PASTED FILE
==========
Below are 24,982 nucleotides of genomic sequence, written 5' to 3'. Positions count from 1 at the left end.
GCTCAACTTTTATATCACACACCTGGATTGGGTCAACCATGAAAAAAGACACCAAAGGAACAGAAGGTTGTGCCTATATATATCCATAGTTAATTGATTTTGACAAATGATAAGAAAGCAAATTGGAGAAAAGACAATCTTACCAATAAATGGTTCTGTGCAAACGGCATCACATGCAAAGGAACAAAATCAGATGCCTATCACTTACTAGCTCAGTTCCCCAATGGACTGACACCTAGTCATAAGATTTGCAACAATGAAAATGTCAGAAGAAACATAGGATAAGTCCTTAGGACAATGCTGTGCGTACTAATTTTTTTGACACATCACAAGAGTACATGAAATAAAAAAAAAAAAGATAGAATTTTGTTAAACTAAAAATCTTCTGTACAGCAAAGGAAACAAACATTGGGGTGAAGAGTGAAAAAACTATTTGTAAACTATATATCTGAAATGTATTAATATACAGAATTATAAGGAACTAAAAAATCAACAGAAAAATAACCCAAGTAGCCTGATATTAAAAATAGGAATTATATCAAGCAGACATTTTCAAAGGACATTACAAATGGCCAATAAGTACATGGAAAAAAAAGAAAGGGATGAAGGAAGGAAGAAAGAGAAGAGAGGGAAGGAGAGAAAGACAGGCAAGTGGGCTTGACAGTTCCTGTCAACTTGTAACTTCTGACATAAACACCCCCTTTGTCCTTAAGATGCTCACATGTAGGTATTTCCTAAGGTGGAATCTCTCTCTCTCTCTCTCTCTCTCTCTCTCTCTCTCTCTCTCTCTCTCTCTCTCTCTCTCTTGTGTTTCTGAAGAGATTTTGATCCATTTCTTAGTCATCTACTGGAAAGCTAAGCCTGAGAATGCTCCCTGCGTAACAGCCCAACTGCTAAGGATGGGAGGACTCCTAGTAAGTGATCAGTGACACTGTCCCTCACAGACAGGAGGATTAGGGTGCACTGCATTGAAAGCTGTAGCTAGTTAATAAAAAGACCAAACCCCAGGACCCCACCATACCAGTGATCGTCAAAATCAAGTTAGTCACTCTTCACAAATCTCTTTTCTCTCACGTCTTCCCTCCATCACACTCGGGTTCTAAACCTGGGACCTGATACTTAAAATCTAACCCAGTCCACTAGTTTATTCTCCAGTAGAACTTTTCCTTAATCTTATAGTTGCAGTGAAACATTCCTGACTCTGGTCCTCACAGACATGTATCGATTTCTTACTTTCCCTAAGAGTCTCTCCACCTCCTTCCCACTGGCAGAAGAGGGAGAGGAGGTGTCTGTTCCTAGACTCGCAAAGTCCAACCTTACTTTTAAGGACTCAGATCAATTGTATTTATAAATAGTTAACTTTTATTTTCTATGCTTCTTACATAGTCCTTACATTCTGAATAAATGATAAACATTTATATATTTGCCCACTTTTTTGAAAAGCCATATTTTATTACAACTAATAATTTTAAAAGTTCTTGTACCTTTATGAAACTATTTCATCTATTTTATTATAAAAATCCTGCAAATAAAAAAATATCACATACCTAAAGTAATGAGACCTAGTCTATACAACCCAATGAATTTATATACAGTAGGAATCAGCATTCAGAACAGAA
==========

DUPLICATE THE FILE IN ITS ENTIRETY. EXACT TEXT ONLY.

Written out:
Below are 24,982 nucleotides of genomic sequence, written 5' to 3'. Positions count from 1 at the left end.
GCTCAACTTTTATATCACACACCTGGATTGGGTCAACCATGAAAAAAGACACCAAAGGAACAGAAGGTTGTGCCTATATATATCCATAGTTAATTGATTTTGACAAATGATAAGAAAGCAAATTGGAGAAAAGACAATCTTACCAATAAATGGTTCTGTGCAAACGGCATCACATGCAAAGGAACAAAATCAGATGCCTATCACTTACTAGCTCAGTTCCCCAATGGACTGACACCTAGTCATAAGATTTGCAACAATGAAAATGTCAGAAGAAACATAGGATAAGTCCTTAGGACAATGCTGTGCGTACTAATTTTTTTGACACATCACAAGAGTACATGAAATAAAAAAAAAAAAGATAGAATTTTGTTAAACTAAAAATCTTCTGTACAGCAAAGGAAACAAACATTGGGGTGAAGAGTGAAAAAACTATTTGTAAACTATATATCTGAAATGTATTAATATACAGAATTATAAGGAACTAAAAAATCAACAGAAAAATAACCCAAGTAGCCTGATATTAAAAATAGGAATTATATCAAGCAGACATTTTCAAAGGACATTACAAATGGCCAATAAGTACATGGAAAAAAAAGAAAGGGATGAAGGAAGGAAGAAAGAGAAGAGAGGGAAGGAGAGAAAGACAGGCAAGTGGGCTTGACAGTTCCTGTCAACTTGTAACTTCTGACATAAACACCCCCTTTGTCCTTAAGATGCTCACATGTAGGTATTTCCTAAGGTGGAATCTCTCTCTCTCTCTCTCTCTCTCTCTCTCTCTCTCTCTCTCTCTCTCTCTCTCTCTCTCTTGTGTTTCTGAAGAGATTTTGATCCATTTCTTAGTCATCTACTGGAAAGCTAAGCCTGAGAATGCTCCCTGCGTAACAGCCCAACTGCTAAGGATGGGAGGACTCCTAGTAAGTGATCAGTGACACTGTCCCTCACAGACAGGAGGATTAGGGTGCACTGCATTGAAAGCTGTAGCTAGTTAATAAAAAGACCAAACCCCAGGACCCCACCATACCAGTGATCGTCAAAATCAAGTTAGTCACTCTTCACAAATCTCTTTTCTCTCACGTCTTCCCTCCATCACACTCGGGTTCTAAACCTGGGACCTGATACTTAAAATCTAACCCAGTCCACTAGTTTATTCTCCAGTAGAACTTTTCCTTAATCTTATAGTTGCAGTGAAACATTCCTGACTCTGGTCCTCACAGACATGTATCGATTTCTTACTTTCCCTAAGAGTCTCTCCACCTCCTTCCCACTGGCAGAAGAGGGAGAGGAGGTGTCTGTTCCTAGACTCGCAAAGTCCAACCTTACTTTTAAGGACTCAGATCAATTGTATTTATAAATAGTTAACTTTTATTTTCTATGCTTCTTACATAGTCCTTACATTCTGAATAAATGATAAACATTTATATATTTGCCCACTTTTTTGAAAAGCCATATTTTATTACAACTAATAATTTTAAAAGTTCTTGTACCTTTATGAAACTATTTCATCTATTTTATTATAAAAATCCTGCAAATAAAAAAATATCACATACCTAAAGTAATGAGACCTAGTCTATACAACCCAATGAATTTATATACAGTAGGAATCAGCATTCAGAACAGAA